Here’s something you may not know about closed-end funds (CEFs): they can give you a much lower tax bill than if you buy and sell stocks yourself.

And if you follow the first-level strategy most folks do and invest through an index fund like the SPDR S&P 500 ETF (SPY), you’re almost certainly paying more tax than you need to. Worse, you’re stuck with a 2% dividend that falls way short of the 8%+ CEF payouts you need to fund your retirement on a reasonably sized nest egg.

CEFs’ tax advantages stem from the fact that they have skilled pros running the show—and these managers know how to cut the taxes you’ll pay on the big dividends they send you.… Read more

9% MLP Yields for 92 Cents on the Dollar (and No K-1!)

Brett Owens, Chief Investment Strategist
Updated: April 3, 2019

“Hey Brett… you joined two partnerships last year?”

What? I didn’t. Or I thought I didn’t. In reality, I did–by buying shares in not one but two master limited partnerships (MLPs).

One of them was Enterprise Products Partners (EPD) and while I can’t recall the other, I can vividly the annoyed look on my accountant’s face like it was yesterday.

Master limited partnerships (MLPs) are required to issue you a K-1 package at the end of the tax year. These are generally headaches for the person who does your taxes (whether it’s you, or a professional).

That year my accountant calmly but sternly asked me to stop buying MLPs in my personal portfolio.… Read more

Danger: Three 9%-18% REIT Dividends Won’t Last Long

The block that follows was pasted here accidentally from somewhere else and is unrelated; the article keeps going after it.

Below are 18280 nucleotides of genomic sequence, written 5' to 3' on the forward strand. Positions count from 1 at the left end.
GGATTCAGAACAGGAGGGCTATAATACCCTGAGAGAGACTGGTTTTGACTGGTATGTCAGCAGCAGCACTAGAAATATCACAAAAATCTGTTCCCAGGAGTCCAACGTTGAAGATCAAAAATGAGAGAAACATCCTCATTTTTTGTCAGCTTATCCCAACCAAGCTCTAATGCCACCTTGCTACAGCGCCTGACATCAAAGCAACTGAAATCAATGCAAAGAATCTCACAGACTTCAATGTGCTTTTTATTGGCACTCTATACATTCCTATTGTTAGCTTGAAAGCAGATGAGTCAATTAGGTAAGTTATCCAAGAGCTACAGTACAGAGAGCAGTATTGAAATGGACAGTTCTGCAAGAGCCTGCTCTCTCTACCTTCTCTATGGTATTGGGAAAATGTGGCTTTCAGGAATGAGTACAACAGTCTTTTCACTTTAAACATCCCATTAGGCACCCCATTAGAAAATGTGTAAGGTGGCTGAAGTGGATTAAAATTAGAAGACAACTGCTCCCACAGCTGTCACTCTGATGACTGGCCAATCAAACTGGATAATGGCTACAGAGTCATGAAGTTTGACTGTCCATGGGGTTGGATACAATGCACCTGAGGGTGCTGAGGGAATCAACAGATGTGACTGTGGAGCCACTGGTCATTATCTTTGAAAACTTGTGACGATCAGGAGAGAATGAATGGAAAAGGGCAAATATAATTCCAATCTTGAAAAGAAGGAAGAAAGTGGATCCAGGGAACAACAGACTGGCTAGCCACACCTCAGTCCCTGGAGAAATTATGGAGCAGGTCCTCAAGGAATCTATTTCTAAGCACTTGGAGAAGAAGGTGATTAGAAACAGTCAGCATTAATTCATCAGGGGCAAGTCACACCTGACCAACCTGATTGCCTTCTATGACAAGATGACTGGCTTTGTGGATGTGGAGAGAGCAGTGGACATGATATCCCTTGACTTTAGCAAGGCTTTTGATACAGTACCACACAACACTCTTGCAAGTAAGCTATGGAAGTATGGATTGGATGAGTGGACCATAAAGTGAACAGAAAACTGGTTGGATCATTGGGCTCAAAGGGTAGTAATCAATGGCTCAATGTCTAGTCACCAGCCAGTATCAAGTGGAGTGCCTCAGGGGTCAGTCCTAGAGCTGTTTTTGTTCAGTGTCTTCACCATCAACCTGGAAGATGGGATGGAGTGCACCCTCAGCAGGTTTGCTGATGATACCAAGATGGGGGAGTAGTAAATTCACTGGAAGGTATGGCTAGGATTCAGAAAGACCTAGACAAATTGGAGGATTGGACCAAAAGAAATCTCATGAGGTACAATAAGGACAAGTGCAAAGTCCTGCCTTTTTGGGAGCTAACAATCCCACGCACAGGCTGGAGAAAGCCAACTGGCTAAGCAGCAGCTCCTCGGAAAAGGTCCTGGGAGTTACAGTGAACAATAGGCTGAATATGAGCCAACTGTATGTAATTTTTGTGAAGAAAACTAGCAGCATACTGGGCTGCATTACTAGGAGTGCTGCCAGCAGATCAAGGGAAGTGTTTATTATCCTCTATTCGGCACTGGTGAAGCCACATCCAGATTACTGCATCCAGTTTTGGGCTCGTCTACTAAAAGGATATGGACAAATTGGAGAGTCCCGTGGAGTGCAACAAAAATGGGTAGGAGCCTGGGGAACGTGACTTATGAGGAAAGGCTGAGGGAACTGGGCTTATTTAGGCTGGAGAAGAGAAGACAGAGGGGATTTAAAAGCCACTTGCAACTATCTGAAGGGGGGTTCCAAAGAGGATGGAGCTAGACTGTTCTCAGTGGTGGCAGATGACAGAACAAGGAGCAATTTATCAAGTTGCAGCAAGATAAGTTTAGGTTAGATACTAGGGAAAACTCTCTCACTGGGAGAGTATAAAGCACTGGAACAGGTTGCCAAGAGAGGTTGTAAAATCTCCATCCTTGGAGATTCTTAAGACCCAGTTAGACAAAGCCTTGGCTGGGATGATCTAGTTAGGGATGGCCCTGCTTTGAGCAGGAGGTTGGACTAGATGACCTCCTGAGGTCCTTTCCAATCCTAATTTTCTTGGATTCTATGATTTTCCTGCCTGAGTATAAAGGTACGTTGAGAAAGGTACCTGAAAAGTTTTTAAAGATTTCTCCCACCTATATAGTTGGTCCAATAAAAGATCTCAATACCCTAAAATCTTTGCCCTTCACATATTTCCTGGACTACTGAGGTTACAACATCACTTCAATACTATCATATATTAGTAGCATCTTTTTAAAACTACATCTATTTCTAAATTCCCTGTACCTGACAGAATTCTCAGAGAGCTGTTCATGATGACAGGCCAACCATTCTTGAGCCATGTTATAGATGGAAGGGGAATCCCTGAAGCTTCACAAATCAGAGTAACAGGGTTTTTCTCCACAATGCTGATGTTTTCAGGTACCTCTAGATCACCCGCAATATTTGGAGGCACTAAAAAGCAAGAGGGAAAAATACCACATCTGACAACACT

Brett Owens, Chief Investment Strategist
Updated: April 2, 2019

Most dividend investors understandably love the idea of an 8% No Withdrawal Portfolio. It’s a simple yet “game changing” idea that you don’t hear much from mainstream pundits and advisors.

Find stocks that pay 7%, 8% or more and you can retire comfortably, living off dividend checks while your initial capital stays intact (or even appreciates).

Now this strategy is a bit more complicated than simply finding 8% yields and buying them. Granted the recent stock market pullback has benefited investors like us because we can snag more dividends for our dollar. Yields are higher overall, and that’s a good thing.… Read more

This $14 Fund Pays an Amazing 8.4% Dividend

Michael Foster, Investment Strategist
Updated: April 1, 2019

I’m about to show you three potent investing trends that are being drowned out by the media noise. Then we’ll uncover three snubbed funds set to ride these surging trends to big gains (hint: one of these buys pays an amazing 8.4% dividend!).

Let’s get started.

Trend No. 1: A Still-Roaring US Economy

Take a close look at the chart below. See how every quarter in 2018 has been ahead of every quarter since 2015 by a mile?